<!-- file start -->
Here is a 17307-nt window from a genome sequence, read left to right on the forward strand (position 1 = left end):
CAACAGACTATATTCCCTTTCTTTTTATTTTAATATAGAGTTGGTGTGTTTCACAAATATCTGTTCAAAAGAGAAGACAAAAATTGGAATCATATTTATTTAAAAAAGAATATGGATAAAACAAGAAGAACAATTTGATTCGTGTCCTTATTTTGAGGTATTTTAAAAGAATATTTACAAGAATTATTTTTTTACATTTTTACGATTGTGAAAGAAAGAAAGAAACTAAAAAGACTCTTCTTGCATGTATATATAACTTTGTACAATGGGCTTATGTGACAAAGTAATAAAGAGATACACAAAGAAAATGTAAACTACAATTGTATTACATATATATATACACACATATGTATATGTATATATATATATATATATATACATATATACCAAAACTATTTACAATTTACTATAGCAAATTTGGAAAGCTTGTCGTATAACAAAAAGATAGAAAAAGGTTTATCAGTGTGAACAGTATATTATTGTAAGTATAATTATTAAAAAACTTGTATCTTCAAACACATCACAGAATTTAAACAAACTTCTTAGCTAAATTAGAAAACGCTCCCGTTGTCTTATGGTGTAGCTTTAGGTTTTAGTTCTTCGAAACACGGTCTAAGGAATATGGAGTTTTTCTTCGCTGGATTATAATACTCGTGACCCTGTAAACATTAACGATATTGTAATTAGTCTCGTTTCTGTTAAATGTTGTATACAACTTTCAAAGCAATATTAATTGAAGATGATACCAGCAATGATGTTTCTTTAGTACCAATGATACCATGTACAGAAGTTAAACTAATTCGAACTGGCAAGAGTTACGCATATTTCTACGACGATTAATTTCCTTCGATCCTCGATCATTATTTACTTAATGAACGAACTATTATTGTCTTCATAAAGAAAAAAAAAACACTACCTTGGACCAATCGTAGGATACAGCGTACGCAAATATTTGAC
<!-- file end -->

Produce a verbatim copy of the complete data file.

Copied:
Here is a 17307-nt window from a genome sequence, read left to right on the forward strand (position 1 = left end):
CAACAGACTATATTCCCTTTCTTTTTATTTTAATATAGAGTTGGTGTGTTTCACAAATATCTGTTCAAAAGAGAAGACAAAAATTGGAATCATATTTATTTAAAAAAGAATATGGATAAAACAAGAAGAACAATTTGATTCGTGTCCTTATTTTGAGGTATTTTAAAAGAATATTTACAAGAATTATTTTTTTACATTTTTACGATTGTGAAAGAAAGAAAGAAACTAAAAAGACTCTTCTTGCATGTATATATAACTTTGTACAATGGGCTTATGTGACAAAGTAATAAAGAGATACACAAAGAAAATGTAAACTACAATTGTATTACATATATATATACACACATATGTATATGTATATATATATATATATATATACATATATACCAAAACTATTTACAATTTACTATAGCAAATTTGGAAAGCTTGTCGTATAACAAAAAGATAGAAAAAGGTTTATCAGTGTGAACAGTATATTATTGTAAGTATAATTATTAAAAAACTTGTATCTTCAAACACATCACAGAATTTAAACAAACTTCTTAGCTAAATTAGAAAACGCTCCCGTTGTCTTATGGTGTAGCTTTAGGTTTTAGTTCTTCGAAACACGGTCTAAGGAATATGGAGTTTTTCTTCGCTGGATTATAATACTCGTGACCCTGTAAACATTAACGATATTGTAATTAGTCTCGTTTCTGTTAAATGTTGTATACAACTTTCAAAGCAATATTAATTGAAGATGATACCAGCAATGATGTTTCTTTAGTACCAATGATACCATGTACAGAAGTTAAACTAATTCGAACTGGCAAGAGTTACGCATATTTCTACGACGATTAATTTCCTTCGATCCTCGATCATTATTTACTTAATGAACGAACTATTATTGTCTTCATAAAGAAAAAAAAAACACTACCTTGGACCAATCGTAGGATACAGCGTACGCAAATATTTGAC